To be successful on eBay, you have to offer hundreds of items and expect that, by averages, you will get maybe 30-50% successful auctions every week. After fees and other expenses, you should eventually start to make a living off eBay. But track your other costs - how long does it take to track, return email, package, ship, give feedback on a couple hundred diverse items? That's right - if you're lucky, you'll get them all done in time to start the next week. You'll have to have time to research existing items and always hunt for new ones. Expensive in terms of time and money overheads.
In short, making a living on eBay is just as much hard work as it is anywhere else.
The people who don't want to work hard don't make it. They need the government subsidies and factory jobs - lots of structure. Entrepreneurs are driven to succeed by fulfilling their own burning desires - they are doing what they really want to be doing in life. And so they become their own boss and sell their products to the people who work in factories and get paid for spending their lives there.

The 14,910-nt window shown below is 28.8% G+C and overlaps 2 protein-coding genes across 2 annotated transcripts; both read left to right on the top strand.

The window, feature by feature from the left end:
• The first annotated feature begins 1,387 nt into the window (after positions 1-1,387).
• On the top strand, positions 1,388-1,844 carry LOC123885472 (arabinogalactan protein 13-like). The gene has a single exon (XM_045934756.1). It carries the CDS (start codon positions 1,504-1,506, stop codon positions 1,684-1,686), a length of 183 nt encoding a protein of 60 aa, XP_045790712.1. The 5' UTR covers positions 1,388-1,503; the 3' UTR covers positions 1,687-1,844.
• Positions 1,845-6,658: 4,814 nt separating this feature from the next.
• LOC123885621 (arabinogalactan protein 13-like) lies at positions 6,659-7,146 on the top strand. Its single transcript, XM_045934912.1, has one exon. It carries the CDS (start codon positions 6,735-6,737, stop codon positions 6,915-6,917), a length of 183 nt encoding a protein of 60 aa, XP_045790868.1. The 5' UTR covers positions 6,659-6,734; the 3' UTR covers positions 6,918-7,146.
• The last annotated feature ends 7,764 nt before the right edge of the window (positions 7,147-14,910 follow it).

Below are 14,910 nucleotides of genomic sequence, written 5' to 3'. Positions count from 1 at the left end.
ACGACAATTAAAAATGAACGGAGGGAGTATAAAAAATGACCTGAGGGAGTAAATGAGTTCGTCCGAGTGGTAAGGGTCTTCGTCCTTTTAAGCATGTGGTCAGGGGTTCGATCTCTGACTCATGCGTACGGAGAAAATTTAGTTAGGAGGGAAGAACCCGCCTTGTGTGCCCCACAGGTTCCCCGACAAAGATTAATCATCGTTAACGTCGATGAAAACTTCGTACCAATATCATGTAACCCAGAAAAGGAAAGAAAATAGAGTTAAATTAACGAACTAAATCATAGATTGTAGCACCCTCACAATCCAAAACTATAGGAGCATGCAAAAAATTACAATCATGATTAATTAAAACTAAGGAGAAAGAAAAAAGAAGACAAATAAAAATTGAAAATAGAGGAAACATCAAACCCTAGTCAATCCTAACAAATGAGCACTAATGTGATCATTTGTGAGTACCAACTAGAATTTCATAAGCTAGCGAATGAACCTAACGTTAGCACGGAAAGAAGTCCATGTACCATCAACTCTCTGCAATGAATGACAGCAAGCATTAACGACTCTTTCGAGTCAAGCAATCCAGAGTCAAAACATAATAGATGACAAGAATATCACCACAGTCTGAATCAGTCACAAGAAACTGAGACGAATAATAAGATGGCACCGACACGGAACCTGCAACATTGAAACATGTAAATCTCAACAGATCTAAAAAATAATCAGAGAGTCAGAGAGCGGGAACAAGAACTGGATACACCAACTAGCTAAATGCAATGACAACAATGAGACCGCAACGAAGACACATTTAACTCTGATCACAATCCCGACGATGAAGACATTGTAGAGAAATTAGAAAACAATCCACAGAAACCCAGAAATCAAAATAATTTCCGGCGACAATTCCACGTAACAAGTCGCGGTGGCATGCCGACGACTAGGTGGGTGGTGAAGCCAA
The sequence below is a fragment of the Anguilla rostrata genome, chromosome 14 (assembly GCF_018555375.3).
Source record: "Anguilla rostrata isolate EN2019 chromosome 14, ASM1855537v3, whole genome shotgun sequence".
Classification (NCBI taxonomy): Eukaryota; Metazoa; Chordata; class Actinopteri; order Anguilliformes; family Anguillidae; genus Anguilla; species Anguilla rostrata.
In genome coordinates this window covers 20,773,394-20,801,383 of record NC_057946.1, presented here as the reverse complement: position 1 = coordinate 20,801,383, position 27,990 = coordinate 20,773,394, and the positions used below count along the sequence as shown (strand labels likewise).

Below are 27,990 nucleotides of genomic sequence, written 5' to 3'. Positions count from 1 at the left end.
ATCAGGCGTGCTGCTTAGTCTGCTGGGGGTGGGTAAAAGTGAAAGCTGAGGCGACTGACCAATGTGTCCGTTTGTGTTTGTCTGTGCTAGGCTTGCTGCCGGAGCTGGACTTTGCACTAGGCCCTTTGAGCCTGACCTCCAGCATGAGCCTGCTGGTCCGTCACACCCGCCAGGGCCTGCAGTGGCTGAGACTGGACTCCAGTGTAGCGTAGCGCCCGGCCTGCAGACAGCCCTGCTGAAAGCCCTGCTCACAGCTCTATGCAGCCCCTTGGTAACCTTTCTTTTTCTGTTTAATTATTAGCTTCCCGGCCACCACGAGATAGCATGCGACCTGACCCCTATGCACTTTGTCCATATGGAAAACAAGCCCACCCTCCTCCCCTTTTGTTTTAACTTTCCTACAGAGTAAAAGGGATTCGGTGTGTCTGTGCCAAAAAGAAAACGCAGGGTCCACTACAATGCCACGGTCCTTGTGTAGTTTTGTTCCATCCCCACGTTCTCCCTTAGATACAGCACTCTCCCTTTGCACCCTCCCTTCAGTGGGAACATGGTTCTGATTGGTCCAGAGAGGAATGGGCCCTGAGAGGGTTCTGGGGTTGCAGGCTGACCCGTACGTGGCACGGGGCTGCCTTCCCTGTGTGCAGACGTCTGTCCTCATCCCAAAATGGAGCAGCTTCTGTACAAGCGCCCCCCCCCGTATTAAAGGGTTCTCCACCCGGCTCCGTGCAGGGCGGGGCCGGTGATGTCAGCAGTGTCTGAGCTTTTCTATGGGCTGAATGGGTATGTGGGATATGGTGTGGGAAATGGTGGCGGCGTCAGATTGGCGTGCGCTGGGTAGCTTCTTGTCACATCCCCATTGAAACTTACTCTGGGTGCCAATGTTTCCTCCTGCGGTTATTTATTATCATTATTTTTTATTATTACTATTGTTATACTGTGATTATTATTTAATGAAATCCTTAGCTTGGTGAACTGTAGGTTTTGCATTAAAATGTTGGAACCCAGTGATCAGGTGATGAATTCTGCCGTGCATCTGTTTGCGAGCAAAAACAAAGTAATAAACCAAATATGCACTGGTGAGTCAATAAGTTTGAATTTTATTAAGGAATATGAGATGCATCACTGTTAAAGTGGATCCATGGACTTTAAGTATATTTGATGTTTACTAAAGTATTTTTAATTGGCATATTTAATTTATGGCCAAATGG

Only 3% make it. That's the way its set up. And the way it's always been, no matter what type of government, what party is in charge, dictatorship, democracy, anarchy. The only thing different is that people can make a lot more money in a free-market economy. More people don't become outrageously successful, but the overall standard and quality of living is much higher.
Bell Curve. Leverage.
Use them and win.
And - oh, yes - Follow your Bliss.
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Disagree? Post your comment, please. I'd love to hear from you.
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Update - a few minutes later:
Oh - found a hole in this math. If you have one customer - they have to look at all 500 items. Won't happen.
This is figuring that you have 100 customers looking at each of your 500 products.
Obviously, if you only have a handful of viewers, you'll have 3% of a handful of conversions - maybe one a month. 12 sales a year won't pay your bandwidth.